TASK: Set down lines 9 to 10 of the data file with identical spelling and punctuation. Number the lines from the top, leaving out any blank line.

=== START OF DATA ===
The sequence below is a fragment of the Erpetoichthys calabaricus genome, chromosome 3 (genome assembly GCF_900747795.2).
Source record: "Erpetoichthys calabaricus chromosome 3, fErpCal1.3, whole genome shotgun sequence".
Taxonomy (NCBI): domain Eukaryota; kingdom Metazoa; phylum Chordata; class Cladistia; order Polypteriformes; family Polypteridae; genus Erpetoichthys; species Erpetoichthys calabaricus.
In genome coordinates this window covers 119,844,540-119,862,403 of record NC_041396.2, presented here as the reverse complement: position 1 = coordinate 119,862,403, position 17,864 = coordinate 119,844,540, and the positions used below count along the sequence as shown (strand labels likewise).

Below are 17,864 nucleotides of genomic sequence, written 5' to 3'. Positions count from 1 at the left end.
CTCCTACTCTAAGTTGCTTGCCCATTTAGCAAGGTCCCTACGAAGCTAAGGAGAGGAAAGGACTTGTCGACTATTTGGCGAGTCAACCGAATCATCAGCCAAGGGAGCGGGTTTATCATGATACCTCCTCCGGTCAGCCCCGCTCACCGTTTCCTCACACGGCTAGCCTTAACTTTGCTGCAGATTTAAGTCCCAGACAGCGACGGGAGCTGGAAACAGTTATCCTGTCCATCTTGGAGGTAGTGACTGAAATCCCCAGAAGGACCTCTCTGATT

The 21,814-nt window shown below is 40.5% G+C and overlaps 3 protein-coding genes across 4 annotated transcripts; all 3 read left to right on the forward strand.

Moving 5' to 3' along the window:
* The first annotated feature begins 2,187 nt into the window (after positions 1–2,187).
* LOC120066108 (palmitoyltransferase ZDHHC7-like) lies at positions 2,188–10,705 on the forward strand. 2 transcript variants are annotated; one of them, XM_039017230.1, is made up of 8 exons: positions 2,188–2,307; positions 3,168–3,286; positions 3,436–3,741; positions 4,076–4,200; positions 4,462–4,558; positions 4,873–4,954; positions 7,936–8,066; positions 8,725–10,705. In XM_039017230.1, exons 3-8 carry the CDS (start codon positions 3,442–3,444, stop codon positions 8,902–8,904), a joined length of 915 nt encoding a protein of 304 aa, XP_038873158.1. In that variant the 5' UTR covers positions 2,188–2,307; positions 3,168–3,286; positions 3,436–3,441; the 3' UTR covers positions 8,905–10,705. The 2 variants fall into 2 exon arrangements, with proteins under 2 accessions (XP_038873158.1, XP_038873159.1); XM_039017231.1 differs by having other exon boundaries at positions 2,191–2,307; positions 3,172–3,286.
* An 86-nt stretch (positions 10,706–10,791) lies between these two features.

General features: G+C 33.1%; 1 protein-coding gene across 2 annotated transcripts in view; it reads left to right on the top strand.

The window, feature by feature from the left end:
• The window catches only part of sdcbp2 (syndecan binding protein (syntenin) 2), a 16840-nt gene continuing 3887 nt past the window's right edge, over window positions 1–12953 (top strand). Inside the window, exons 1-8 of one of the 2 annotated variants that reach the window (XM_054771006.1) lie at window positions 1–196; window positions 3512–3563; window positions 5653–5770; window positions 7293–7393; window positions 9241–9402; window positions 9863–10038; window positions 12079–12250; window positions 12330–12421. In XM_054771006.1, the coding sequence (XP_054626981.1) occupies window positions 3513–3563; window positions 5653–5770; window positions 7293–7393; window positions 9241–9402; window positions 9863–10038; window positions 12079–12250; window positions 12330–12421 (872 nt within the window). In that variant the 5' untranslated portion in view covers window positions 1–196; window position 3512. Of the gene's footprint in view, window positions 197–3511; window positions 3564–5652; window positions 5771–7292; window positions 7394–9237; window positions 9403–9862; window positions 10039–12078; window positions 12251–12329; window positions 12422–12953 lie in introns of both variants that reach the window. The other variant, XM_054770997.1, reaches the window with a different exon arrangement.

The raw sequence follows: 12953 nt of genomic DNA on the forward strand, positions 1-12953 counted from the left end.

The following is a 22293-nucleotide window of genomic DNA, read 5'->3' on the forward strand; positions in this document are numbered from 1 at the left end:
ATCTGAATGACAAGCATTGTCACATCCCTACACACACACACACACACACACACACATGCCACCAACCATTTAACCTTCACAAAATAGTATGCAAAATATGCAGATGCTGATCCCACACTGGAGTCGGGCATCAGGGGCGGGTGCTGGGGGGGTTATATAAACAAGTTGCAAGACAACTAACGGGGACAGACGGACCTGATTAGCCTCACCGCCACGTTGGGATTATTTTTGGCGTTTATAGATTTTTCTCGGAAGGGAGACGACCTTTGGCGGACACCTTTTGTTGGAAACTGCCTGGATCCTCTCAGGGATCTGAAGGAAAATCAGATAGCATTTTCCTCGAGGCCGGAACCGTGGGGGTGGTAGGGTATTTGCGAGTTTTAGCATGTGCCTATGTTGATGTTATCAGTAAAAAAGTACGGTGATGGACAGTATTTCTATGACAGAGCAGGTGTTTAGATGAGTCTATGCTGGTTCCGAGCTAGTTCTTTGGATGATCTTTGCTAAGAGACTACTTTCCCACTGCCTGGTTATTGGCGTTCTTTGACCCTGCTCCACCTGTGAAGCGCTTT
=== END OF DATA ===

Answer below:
* The first annotated feature begins 2,187 nt into the window (after positions 1–2,187).
* LOC120066108 (palmitoyltransferase ZDHHC7-like) lies at positions 2,188–10,705 on the forward strand. 2 transcript variants are annotated; one of them, XM_039017230.1, is made up of 8 exons: positions 2,188–2,307; positions 3,168–3,286; positions 3,436–3,741; positions 4,076–4,200; positions 4,462–4,558; positions 4,873–4,954; positions 7,936–8,066; positions 8,725–10,705. In XM_039017230.1, exons 3-8 carry the CDS (start codon positions 3,442–3,444, stop codon positions 8,902–8,904), a joined length of 915 nt encoding a protein of 304 aa, XP_038873158.1. In that variant the 5' UTR covers positions 2,188–2,307; positions 3,168–3,286; positions 3,436–3,441; the 3' UTR covers positions 8,905–10,705. The 2 variants fall into 2 exon arrangements, with proteins under 2 accessions (XP_038873158.1, XP_038873159.1); XM_039017231.1 differs by having other exon boundaries at positions 2,191–2,307; positions 3,172–3,286.